Prime Minister Mariano Rajoy's New Cabinet in Spain Draws Criticism From Opposition

Madrid, November 5 (RHC)-- Spanish Prime Minister Mariano Rajoy brought six new ministers into his cabinet, but opposition leaders said his new team showed no sign of being open to the dialogue his minority government will need to survive.

The conservative Rajoy named a new, younger 13-member cabinet – including five women – for his second term after he won a parliamentary confidence vote on Saturday, ending 10 months of political paralysis that included two inconclusive elections.

But Rajoy's lineup was strongly criticized by opposition parties, who said he would pursue the same austerity policies as before and seemed disinclined to negotiations. Rajoy has promised to win support for his legislation.

Rajoy retained trusted confidants like Deputy Prime Minister Soraya Saenz de Santamaria, who will take charge of relations with Spain's autonomous regions at a time when the wealthy northeastern Catalonia region plans an independence referendum.

He gave an expanded role to Economy Minister Luis de Guindos, handing him the industry portfolio as well, but kept Cristobal Montoro as budget minister, dashing expectations that he might create one powerful economy and finance ministry.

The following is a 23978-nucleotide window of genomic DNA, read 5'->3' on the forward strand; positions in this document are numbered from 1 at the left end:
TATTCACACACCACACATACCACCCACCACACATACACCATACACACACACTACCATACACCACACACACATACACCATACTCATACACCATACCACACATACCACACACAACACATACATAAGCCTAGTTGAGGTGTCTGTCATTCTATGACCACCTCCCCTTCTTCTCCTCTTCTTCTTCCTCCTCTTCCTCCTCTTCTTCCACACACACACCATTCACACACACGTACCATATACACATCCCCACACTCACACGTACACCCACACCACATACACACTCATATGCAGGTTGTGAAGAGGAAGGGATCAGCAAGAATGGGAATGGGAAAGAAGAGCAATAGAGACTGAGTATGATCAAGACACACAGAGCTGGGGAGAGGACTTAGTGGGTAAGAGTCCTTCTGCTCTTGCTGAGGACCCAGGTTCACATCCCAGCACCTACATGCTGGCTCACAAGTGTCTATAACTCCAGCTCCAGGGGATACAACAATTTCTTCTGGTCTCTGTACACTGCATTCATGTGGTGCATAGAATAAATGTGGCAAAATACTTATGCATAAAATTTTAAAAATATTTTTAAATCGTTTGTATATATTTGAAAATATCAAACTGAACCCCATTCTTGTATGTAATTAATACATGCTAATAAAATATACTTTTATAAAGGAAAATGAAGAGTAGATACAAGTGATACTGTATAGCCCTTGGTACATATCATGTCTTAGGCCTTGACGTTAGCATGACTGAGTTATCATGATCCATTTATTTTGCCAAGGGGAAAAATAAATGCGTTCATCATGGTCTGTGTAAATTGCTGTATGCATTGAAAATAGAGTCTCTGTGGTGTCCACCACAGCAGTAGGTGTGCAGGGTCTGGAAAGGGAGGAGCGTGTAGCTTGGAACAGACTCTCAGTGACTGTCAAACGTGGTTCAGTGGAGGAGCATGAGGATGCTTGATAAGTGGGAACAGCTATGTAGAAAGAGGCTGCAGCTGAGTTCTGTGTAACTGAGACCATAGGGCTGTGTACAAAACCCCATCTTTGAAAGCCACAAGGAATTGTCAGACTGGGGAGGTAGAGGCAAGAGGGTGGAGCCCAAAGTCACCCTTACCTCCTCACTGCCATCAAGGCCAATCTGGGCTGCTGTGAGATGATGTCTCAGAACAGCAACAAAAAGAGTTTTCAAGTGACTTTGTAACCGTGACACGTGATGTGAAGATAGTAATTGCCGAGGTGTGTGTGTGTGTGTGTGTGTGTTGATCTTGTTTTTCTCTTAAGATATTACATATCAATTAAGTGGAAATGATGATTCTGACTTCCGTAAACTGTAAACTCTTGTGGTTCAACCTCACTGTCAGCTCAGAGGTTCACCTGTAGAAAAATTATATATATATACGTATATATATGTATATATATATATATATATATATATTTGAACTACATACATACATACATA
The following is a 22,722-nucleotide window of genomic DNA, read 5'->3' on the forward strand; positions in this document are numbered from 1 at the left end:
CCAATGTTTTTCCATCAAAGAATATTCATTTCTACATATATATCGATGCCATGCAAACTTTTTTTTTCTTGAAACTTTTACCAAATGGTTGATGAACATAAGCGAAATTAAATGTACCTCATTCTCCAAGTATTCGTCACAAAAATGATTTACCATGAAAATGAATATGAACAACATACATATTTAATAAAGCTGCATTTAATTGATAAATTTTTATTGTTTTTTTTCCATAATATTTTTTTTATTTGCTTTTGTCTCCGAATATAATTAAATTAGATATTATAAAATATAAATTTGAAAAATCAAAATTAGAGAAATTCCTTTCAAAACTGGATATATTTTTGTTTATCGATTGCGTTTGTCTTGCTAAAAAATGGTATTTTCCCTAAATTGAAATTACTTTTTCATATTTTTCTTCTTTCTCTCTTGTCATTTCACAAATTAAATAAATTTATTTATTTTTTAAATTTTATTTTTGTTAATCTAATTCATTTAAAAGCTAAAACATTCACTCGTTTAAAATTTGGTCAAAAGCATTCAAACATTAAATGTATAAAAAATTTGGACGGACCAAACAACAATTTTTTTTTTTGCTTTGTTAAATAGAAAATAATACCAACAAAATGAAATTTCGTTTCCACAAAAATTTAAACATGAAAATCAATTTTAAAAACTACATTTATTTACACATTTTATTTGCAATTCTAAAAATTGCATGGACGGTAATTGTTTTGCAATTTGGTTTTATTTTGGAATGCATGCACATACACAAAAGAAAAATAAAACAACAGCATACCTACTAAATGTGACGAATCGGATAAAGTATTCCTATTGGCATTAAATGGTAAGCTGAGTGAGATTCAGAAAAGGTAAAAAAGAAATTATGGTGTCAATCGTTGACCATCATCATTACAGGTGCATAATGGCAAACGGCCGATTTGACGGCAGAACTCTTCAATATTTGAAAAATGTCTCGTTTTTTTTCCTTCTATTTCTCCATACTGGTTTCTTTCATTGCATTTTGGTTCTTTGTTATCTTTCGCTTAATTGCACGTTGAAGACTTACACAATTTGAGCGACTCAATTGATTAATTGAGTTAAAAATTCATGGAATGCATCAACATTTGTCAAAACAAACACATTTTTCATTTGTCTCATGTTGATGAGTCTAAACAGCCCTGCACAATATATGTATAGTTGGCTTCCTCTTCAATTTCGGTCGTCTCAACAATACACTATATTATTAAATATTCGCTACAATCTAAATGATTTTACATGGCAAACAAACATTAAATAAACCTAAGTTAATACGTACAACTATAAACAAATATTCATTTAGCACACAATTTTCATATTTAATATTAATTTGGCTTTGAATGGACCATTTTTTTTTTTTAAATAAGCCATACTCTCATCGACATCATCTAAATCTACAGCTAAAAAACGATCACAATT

Rajoy replaced 72-year-old Foreign Minister Jose Manuel Garcia-Margallo with Alfonso Dastis, Spain's ambassador to the EU, reflecting Madrid's wish to play a more prominent role on the European stage at a time when there will be negotiations on Britain's exit from the bloc.

Popular Party Secretary-General Maria Dolores de Cospedal was given a cabinet post for the first time, as defense minister.

The cabinet is drawn mainly from Rajoy's PP, with no gesture to rivals such as appointing a true independent. Unless it can get parties such as the Socialists on board, Rajoy's government will have problems passing its budget and other laws, and analysts say it might not survive a full term.

Anti-austerity Podemos, the third biggest party in parliament, also condemned the cabinet, predicting it would push through more public spending cuts.

"With this government, the cuts, insecurity and social suffering are going to continue," said Rafa Mayoral, a Podemos legislator.

Rajoy, 61, governed with an absolute majority between 2011 and 2015, a period when unemployment peaked at 27 percent and Spain's banks needed a $45 billion European bailout, but he must now adapt to a new political reality.


Edited by Ed Newman


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